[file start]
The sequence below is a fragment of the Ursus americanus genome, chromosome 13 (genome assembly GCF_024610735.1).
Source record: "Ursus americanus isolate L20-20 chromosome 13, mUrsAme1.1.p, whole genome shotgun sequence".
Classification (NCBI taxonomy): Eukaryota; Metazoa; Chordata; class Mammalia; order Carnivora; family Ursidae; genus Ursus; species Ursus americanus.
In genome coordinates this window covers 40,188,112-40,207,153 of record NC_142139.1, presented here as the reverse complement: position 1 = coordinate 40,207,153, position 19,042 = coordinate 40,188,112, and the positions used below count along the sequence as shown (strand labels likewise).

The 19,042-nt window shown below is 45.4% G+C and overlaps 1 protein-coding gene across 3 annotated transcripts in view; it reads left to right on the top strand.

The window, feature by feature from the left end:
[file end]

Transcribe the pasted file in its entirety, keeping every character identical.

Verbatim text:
The sequence below is a fragment of the Ursus americanus genome, chromosome 13 (genome assembly GCF_024610735.1).
Source record: "Ursus americanus isolate L20-20 chromosome 13, mUrsAme1.1.p, whole genome shotgun sequence".
Classification (NCBI taxonomy): Eukaryota; Metazoa; Chordata; class Mammalia; order Carnivora; family Ursidae; genus Ursus; species Ursus americanus.
In genome coordinates this window covers 40,188,112-40,207,153 of record NC_142139.1, presented here as the reverse complement: position 1 = coordinate 40,207,153, position 19,042 = coordinate 40,188,112, and the positions used below count along the sequence as shown (strand labels likewise).

The 19,042-nt window shown below is 45.4% G+C and overlaps 1 protein-coding gene across 3 annotated transcripts in view; it reads left to right on the top strand.

The window, feature by feature from the left end: